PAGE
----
On the Rail

Saturday, November 8th, 2008, 1:27 pm

Tomorrow is the final table of the 2008 World Series of Poker. At. Last. When the final table delay was first announced I thought it was a good idea. Or, at least I thought that trying something different was a good idea. And it’s quite possible that the delay will prove to be wildly successful–if the ratings for the final table and the live heads-up battle are through the roof, then this experiment will have proven its worth. The whole point of the delay was to get more people watching, and if more people DO watch, there you have it.

But whether the ratings will skyrocket is hardly a sure thing. The months of avalanching hype and buzz have failed to materialize. I haven’t seen Ylon Schwartz on Letterman; I haven’t seen Dennis Phillips on Oprah. In fact, four months along the idea of one of the final tablers making an appearance on national television seems silly.

The other day Pauly wrote a post where he asked (and answered) the following questions:

Does mainstream America really care about poker?

Does mainstream America really care about tournament poker?

Does mainstream America really care about a made-for-TV event?

Does mainstream America really care about poker during an Olympic year and in the middle of an election year?

The short answers are… no, no, no, and no.

I respectfully disagree. The short answers are "yes, yes, yes, and yes". The long answer would be, "But not that much". Poker is very popular. People like to play it, and they like to watch it. I think a lot of people will be interested to see who wins the Main Event, even people who aren’t hardcore poker fans.

But that’s just it–not many people ARE hardcore poker fans. Poker hasn’t found a way to turn casual but interested observers into fanatics. And I don’t see any way for that to happen. Look, lots of people hate Phil Hellmuth. They want to see him lose and blow a gasket. But I don’t think there are many people who hate Hellmuth the same way I hate, say, the Baltimore Ravens. I mean, I hate them. I want to see them lose, lose horribly, see their dreams of glory trampled into the mud. I want to see their fans weeping, hands to their faces, inconsolable in their despair. Is this rational? Is this healthy? I’m sure that many members of the Ravens are perfectly acceptable human beings. I’m sure the great majority of Baltimorians are decent folks, just as they are in Pittsburgh. No matter. I hate them. They hate us. And hardcore sports fans wouldn’t have it any other way. It’s fun. And it’s not good, clean, wholesome fun. Oh no. It’s dirty, and it’s vicious, and it’s petty, and it’s mean. Like I said, fun.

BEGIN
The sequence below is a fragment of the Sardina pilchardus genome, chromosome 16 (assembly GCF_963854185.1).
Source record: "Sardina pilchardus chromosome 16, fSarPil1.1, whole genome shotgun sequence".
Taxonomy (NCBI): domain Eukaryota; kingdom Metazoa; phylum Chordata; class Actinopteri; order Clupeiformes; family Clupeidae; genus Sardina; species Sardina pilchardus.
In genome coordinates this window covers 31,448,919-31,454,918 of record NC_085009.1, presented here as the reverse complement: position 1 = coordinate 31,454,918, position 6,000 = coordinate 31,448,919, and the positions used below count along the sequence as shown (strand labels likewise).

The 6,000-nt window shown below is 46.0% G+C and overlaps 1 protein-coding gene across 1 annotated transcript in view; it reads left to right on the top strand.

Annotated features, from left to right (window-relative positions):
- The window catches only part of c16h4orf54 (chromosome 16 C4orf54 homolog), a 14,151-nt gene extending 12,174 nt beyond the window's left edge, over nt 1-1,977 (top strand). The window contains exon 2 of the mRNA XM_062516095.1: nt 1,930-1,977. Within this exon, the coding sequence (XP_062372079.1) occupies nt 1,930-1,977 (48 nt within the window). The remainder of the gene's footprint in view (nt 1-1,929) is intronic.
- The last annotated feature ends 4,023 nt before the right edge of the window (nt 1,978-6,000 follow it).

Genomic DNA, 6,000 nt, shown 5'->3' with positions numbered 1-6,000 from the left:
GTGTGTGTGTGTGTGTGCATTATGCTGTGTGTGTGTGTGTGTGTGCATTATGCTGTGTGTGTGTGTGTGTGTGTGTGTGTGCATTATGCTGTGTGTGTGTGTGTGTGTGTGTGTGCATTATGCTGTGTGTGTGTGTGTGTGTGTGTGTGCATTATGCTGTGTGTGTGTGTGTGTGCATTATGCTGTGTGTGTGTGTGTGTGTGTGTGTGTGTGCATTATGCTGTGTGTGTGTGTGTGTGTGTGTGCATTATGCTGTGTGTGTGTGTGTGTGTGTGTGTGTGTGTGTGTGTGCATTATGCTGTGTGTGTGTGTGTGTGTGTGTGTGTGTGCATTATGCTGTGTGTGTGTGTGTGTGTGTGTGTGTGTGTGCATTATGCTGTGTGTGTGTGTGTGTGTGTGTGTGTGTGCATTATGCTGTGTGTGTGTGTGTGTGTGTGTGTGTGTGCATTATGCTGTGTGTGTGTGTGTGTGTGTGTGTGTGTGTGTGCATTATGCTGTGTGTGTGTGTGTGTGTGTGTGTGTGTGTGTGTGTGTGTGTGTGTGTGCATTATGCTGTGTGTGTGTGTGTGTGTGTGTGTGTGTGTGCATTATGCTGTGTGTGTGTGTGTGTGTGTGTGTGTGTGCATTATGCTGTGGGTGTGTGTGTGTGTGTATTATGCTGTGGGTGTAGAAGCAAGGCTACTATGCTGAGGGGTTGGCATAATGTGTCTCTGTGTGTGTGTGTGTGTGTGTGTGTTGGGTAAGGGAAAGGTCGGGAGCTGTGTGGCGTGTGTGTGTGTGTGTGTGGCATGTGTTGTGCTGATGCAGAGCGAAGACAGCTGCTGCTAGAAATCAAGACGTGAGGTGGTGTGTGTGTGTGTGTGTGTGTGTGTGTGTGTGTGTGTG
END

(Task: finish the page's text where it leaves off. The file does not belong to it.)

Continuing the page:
I don’t see how poker makes that leap. You might be a huge Mike Matusow fan, but if Mike only makes one televised final table a year, how are fans going to become attached? And without those emotions and loyalties being established, I’m not sure how poker is going to lure big-time corporate sponsorship to the game. Especially in today’s political and legal climate, where poker exists in a regulatory limbo where millions of Americans think playing the game is illegal.

But people do like poker, a lot. They like playing it, they like watching it. Even people who don’t know a flop from a river can appreciate the drama of watching people playing with millions of dollars on the line. The fact that the Main Event was able to attract 6,844 players and build a prize pool so huge that first prize is NINE MILLION DOLLARS proves that poker isn’t some fad that bubbled up and is slowly sinking away. Early in the Main Event I was wandering around the floor and stopped to chat with Flipchip. The room was jammed that day, not an empty seat in the house. It probably looked something like this:

Oddly, I found myself thinking about Vietnam, and how the group I went with on my trip there was hoping to raise about $50,000 to build a school for it’s next project. And I looked out at the crowd and as far as I could see there were poker tables, and every table represented a $90,000 investment in a dream.

"It is amazing, isn’t it?" Flipchip said, and I agreed. He said, "You don’t see NFL players paying $100,000 apiece to have a shot at winning the Super Bowl". When you stop to think about how many people play in the World Series of Poker, and how much money is at stake, it is truly staggering. Especially as every penny comes from the players’ own pockets. Amazing, indeed.